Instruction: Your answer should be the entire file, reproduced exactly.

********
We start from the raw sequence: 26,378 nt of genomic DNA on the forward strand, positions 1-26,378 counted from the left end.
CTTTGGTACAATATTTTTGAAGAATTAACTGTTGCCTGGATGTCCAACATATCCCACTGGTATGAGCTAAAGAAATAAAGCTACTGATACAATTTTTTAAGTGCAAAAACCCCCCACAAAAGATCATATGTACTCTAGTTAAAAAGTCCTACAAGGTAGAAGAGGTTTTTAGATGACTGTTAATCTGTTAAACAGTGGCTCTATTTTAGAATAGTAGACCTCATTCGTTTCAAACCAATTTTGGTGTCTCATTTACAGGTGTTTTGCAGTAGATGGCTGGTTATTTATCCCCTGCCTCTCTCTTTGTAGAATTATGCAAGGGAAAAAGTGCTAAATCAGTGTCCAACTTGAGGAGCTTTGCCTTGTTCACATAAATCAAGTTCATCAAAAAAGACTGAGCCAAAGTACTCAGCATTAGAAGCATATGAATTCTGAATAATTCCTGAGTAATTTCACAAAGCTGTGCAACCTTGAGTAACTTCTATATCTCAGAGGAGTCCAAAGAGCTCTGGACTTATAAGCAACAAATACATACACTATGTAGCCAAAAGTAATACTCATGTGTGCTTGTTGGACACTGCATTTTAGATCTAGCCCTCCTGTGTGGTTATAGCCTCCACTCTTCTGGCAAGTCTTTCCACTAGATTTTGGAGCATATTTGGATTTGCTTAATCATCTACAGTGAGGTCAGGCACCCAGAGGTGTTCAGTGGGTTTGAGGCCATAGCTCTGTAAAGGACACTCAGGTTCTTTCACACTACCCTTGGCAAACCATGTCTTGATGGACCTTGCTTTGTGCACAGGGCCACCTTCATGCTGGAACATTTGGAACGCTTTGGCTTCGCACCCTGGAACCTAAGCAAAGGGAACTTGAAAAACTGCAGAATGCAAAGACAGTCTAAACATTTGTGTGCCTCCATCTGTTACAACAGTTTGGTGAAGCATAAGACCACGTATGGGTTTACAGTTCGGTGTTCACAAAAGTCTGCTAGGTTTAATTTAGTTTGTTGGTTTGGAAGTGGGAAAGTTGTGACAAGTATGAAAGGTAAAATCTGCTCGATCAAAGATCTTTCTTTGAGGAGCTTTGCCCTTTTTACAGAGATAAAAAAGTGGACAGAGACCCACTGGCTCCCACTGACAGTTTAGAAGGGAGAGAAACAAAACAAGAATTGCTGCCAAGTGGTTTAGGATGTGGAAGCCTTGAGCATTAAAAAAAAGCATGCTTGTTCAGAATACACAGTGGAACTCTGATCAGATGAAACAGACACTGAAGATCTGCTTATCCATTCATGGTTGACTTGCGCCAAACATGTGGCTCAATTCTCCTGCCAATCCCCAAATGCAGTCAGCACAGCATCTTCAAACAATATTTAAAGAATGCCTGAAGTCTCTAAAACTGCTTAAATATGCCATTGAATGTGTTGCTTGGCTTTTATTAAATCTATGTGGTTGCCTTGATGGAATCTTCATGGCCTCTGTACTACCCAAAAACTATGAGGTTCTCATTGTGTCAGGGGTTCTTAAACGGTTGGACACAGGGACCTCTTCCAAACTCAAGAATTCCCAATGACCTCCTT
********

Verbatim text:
We start from the raw sequence: 26,378 nt of genomic DNA on the forward strand, positions 1-26,378 counted from the left end.
CTTTGGTACAATATTTTTGAAGAATTAACTGTTGCCTGGATGTCCAACATATCCCACTGGTATGAGCTAAAGAAATAAAGCTACTGATACAATTTTTTAAGTGCAAAAACCCCCCACAAAAGATCATATGTACTCTAGTTAAAAAGTCCTACAAGGTAGAAGAGGTTTTTAGATGACTGTTAATCTGTTAAACAGTGGCTCTATTTTAGAATAGTAGACCTCATTCGTTTCAAACCAATTTTGGTGTCTCATTTACAGGTGTTTTGCAGTAGATGGCTGGTTATTTATCCCCTGCCTCTCTCTTTGTAGAATTATGCAAGGGAAAAAGTGCTAAATCAGTGTCCAACTTGAGGAGCTTTGCCTTGTTCACATAAATCAAGTTCATCAAAAAAGACTGAGCCAAAGTACTCAGCATTAGAAGCATATGAATTCTGAATAATTCCTGAGTAATTTCACAAAGCTGTGCAACCTTGAGTAACTTCTATATCTCAGAGGAGTCCAAAGAGCTCTGGACTTATAAGCAACAAATACATACACTATGTAGCCAAAAGTAATACTCATGTGTGCTTGTTGGACACTGCATTTTAGATCTAGCCCTCCTGTGTGGTTATAGCCTCCACTCTTCTGGCAAGTCTTTCCACTAGATTTTGGAGCATATTTGGATTTGCTTAATCATCTACAGTGAGGTCAGGCACCCAGAGGTGTTCAGTGGGTTTGAGGCCATAGCTCTGTAAAGGACACTCAGGTTCTTTCACACTACCCTTGGCAAACCATGTCTTGATGGACCTTGCTTTGTGCACAGGGCCACCTTCATGCTGGAACATTTGGAACGCTTTGGCTTCGCACCCTGGAACCTAAGCAAAGGGAACTTGAAAAACTGCAGAATGCAAAGACAGTCTAAACATTTGTGTGCCTCCATCTGTTACAACAGTTTGGTGAAGCATAAGACCACGTATGGGTTTACAGTTCGGTGTTCACAAAAGTCTGCTAGGTTTAATTTAGTTTGTTGGTTTGGAAGTGGGAAAGTTGTGACAAGTATGAAAGGTAAAATCTGCTCGATCAAAGATCTTTCTTTGAGGAGCTTTGCCCTTTTTACAGAGATAAAAAAGTGGACAGAGACCCACTGGCTCCCACTGACAGTTTAGAAGGGAGAGAAACAAAACAAGAATTGCTGCCAAGTGGTTTAGGATGTGGAAGCCTTGAGCATTAAAAAAAAGCATGCTTGTTCAGAATACACAGTGGAACTCTGATCAGATGAAACAGACACTGAAGATCTGCTTATCCATTCATGGTTGACTTGCGCCAAACATGTGGCTCAATTCTCCTGCCAATCCCCAAATGCAGTCAGCACAGCATCTTCAAACAATATTTAAAGAATGCCTGAAGTCTCTAAAACTGCTTAAATATGCCATTGAATGTGTTGCTTGGCTTTTATTAAATCTATGTGGTTGCCTTGATGGAATCTTCATGGCCTCTGTACTACCCAAAAACTATGAGGTTCTCATTGTGTCAGGGGTTCTTAAACGGTTGGACACAGGGACCTCTTCCAAACTCAAGAATTCCCAATGACCTCCTT